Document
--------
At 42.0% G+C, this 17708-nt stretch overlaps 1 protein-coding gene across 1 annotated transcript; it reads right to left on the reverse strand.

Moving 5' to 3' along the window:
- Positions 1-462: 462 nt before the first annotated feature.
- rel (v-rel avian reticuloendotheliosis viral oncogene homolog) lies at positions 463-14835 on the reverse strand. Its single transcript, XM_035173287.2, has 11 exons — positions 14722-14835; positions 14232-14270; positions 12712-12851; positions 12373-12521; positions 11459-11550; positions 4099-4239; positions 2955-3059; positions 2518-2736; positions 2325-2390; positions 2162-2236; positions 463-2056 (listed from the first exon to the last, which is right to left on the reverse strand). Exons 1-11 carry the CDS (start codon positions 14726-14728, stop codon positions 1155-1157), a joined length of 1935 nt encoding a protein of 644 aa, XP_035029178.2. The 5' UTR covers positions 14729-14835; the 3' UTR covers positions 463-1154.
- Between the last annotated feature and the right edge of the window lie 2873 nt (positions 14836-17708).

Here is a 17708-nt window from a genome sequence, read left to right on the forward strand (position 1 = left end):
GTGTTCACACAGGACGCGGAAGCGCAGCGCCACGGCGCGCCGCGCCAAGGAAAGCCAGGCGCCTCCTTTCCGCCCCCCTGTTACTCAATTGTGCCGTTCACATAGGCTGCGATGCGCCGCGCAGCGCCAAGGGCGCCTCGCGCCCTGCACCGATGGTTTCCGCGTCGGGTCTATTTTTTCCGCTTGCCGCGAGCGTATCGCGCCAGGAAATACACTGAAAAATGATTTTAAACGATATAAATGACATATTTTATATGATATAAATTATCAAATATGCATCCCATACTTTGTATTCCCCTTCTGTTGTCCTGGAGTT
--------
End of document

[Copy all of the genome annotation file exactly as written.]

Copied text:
At 42.0% G+C, this 17708-nt stretch overlaps 1 protein-coding gene across 1 annotated transcript; it reads right to left on the reverse strand.

Moving 5' to 3' along the window:
- Positions 1-462: 462 nt before the first annotated feature.
- rel (v-rel avian reticuloendotheliosis viral oncogene homolog) lies at positions 463-14835 on the reverse strand. Its single transcript, XM_035173287.2, has 11 exons — positions 14722-14835; positions 14232-14270; positions 12712-12851; positions 12373-12521; positions 11459-11550; positions 4099-4239; positions 2955-3059; positions 2518-2736; positions 2325-2390; positions 2162-2236; positions 463-2056 (listed from the first exon to the last, which is right to left on the reverse strand). Exons 1-11 carry the CDS (start codon positions 14726-14728, stop codon positions 1155-1157), a joined length of 1935 nt encoding a protein of 644 aa, XP_035029178.2. The 5' UTR covers positions 14729-14835; the 3' UTR covers positions 463-1154.
- Between the last annotated feature and the right edge of the window lie 2873 nt (positions 14836-17708).

Here is a 17708-nt window from a genome sequence, read left to right on the forward strand (position 1 = left end):
GTGTTCACACAGGACGCGGAAGCGCAGCGCCACGGCGCGCCGCGCCAAGGAAAGCCAGGCGCCTCCTTTCCGCCCCCCTGTTACTCAATTGTGCCGTTCACATAGGCTGCGATGCGCCGCGCAGCGCCAAGGGCGCCTCGCGCCCTGCACCGATGGTTTCCGCGTCGGGTCTATTTTTTCCGCTTGCCGCGAGCGTATCGCGCCAGGAAATACACTGAAAAATGATTTTAAACGATATAAATGACATATTTTATATGATATAAATTATCAAATATGCATCCCATACTTTGTATTCCCCTTCTGTTGTCCTGGAGTT